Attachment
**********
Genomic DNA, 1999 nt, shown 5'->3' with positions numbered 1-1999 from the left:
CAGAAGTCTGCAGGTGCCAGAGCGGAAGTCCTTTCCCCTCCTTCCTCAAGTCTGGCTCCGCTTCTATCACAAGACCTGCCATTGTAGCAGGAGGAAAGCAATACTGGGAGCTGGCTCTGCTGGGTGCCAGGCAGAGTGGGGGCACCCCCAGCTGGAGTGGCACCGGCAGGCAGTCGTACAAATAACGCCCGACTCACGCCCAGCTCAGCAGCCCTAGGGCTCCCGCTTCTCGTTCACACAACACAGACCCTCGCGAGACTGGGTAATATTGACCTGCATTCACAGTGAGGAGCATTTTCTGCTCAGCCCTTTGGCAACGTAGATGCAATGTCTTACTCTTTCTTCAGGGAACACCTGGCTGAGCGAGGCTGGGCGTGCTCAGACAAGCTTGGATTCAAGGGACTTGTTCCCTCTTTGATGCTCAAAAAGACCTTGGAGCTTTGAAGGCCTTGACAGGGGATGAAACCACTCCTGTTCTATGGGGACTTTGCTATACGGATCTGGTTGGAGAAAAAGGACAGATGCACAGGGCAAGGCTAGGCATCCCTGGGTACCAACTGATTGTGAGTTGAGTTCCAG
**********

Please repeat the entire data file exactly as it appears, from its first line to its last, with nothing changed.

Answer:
Genomic DNA, 1999 nt, shown 5'->3' with positions numbered 1-1999 from the left:
CAGAAGTCTGCAGGTGCCAGAGCGGAAGTCCTTTCCCCTCCTTCCTCAAGTCTGGCTCCGCTTCTATCACAAGACCTGCCATTGTAGCAGGAGGAAAGCAATACTGGGAGCTGGCTCTGCTGGGTGCCAGGCAGAGTGGGGGCACCCCCAGCTGGAGTGGCACCGGCAGGCAGTCGTACAAATAACGCCCGACTCACGCCCAGCTCAGCAGCCCTAGGGCTCCCGCTTCTCGTTCACACAACACAGACCCTCGCGAGACTGGGTAATATTGACCTGCATTCACAGTGAGGAGCATTTTCTGCTCAGCCCTTTGGCAACGTAGATGCAATGTCTTACTCTTTCTTCAGGGAACACCTGGCTGAGCGAGGCTGGGCGTGCTCAGACAAGCTTGGATTCAAGGGACTTGTTCCCTCTTTGATGCTCAAAAAGACCTTGGAGCTTTGAAGGCCTTGACAGGGGATGAAACCACTCCTGTTCTATGGGGACTTTGCTATACGGATCTGGTTGGAGAAAAAGGACAGATGCACAGGGCAAGGCTAGGCATCCCTGGGTACCAACTGATTGTGAGTTGAGTTCCAG